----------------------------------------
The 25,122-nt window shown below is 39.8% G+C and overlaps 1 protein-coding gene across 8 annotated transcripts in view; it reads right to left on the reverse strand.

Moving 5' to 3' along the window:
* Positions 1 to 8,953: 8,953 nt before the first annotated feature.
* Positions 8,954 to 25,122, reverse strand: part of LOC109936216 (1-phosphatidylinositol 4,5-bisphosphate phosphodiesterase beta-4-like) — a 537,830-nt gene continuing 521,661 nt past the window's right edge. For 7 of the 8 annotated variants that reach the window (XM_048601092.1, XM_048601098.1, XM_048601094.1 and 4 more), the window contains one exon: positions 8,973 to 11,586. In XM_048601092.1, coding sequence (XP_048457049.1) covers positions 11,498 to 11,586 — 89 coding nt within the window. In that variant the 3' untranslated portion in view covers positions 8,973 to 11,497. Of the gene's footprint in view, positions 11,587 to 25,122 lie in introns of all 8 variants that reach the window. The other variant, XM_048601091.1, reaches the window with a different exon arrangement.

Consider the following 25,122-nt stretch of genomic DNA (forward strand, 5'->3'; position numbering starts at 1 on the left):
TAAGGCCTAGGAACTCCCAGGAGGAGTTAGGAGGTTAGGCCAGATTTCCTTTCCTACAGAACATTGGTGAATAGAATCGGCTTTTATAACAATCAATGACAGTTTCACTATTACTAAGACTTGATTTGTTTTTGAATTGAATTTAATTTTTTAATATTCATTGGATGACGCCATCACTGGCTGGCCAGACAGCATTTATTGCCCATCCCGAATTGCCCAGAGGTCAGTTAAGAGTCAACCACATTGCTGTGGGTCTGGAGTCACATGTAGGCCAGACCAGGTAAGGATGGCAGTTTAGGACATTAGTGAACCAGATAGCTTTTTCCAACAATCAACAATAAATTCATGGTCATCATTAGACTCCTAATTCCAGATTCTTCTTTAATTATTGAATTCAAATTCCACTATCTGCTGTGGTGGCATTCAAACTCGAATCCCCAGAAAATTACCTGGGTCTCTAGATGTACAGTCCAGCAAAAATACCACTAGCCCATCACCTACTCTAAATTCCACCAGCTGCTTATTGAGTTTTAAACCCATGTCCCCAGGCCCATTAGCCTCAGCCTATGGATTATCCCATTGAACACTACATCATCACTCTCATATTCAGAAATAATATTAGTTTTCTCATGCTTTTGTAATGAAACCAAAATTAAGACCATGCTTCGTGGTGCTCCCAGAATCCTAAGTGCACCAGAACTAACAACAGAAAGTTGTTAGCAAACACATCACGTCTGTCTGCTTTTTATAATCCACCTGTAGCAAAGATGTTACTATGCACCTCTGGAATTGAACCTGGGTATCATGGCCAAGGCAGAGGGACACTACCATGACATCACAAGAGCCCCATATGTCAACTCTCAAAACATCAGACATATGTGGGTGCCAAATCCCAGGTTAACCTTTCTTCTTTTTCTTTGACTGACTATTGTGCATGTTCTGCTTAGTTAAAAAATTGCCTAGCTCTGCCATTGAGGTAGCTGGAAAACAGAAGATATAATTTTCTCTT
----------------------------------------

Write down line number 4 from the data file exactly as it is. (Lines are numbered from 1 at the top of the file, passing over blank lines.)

* Positions 8,954 to 25,122, reverse strand: part of LOC109936216 (1-phosphatidylinositol 4,5-bisphosphate phosphodiesterase beta-4-like) — a 537,830-nt gene continuing 521,661 nt past the window's right edge. For 7 of the 8 annotated variants that reach the window (XM_048601092.1, XM_048601098.1, XM_048601094.1 and 4 more), the window contains one exon: positions 8,973 to 11,586. In XM_048601092.1, coding sequence (XP_048457049.1) covers positions 11,498 to 11,586 — 89 coding nt within the window. In that variant the 3' untranslated portion in view covers positions 8,973 to 11,497. Of the gene's footprint in view, positions 11,587 to 25,122 lie in introns of all 8 variants that reach the window. The other variant, XM_048601091.1, reaches the window with a different exon arrangement.